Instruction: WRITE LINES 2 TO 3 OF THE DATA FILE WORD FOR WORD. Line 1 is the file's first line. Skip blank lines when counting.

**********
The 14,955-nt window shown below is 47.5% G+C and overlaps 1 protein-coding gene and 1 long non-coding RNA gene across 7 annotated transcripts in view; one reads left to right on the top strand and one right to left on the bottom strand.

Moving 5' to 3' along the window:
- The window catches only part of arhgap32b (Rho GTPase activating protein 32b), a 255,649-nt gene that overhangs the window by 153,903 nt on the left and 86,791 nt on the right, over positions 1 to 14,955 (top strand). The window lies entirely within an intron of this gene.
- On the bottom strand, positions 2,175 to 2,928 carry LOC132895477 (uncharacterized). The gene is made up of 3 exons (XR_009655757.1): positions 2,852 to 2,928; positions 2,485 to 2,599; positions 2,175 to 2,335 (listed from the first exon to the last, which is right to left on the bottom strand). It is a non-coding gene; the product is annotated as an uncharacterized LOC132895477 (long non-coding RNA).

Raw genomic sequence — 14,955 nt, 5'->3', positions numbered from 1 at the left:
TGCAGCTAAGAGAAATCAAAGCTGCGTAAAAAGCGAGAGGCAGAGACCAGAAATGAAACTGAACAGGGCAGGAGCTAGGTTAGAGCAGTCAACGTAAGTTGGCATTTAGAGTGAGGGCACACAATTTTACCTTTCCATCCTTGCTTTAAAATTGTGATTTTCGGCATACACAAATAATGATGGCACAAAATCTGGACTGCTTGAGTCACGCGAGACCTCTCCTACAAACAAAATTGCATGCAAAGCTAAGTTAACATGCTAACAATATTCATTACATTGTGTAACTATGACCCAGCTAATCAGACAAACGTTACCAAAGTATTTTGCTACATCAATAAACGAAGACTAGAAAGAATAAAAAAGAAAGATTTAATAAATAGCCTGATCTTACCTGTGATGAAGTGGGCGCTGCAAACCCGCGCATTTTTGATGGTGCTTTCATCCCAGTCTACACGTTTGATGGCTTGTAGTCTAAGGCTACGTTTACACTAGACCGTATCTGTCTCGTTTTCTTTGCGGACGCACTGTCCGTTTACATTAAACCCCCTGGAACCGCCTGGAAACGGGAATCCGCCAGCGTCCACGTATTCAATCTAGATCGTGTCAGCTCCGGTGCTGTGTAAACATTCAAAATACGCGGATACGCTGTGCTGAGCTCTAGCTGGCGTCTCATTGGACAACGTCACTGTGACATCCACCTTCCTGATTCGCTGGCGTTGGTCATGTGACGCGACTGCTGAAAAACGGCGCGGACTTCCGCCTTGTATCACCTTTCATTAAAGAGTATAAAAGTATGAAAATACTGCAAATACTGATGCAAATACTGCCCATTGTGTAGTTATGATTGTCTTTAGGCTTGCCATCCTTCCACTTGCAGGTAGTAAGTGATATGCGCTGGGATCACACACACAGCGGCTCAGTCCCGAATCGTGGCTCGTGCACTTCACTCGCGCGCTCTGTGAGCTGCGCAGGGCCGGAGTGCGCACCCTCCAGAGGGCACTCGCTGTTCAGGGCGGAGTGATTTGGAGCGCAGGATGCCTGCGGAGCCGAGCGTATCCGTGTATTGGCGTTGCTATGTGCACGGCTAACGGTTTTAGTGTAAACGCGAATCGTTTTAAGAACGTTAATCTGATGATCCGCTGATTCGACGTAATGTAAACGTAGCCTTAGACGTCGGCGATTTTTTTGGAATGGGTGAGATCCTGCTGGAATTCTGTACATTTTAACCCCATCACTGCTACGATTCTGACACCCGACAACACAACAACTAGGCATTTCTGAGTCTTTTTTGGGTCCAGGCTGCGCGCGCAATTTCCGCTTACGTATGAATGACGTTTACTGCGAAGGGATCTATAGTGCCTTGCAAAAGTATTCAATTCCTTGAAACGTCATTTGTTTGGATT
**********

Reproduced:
Moving 5' to 3' along the window:
- The window catches only part of arhgap32b (Rho GTPase activating protein 32b), a 255,649-nt gene that overhangs the window by 153,903 nt on the left and 86,791 nt on the right, over positions 1 to 14,955 (top strand). The window lies entirely within an intron of this gene.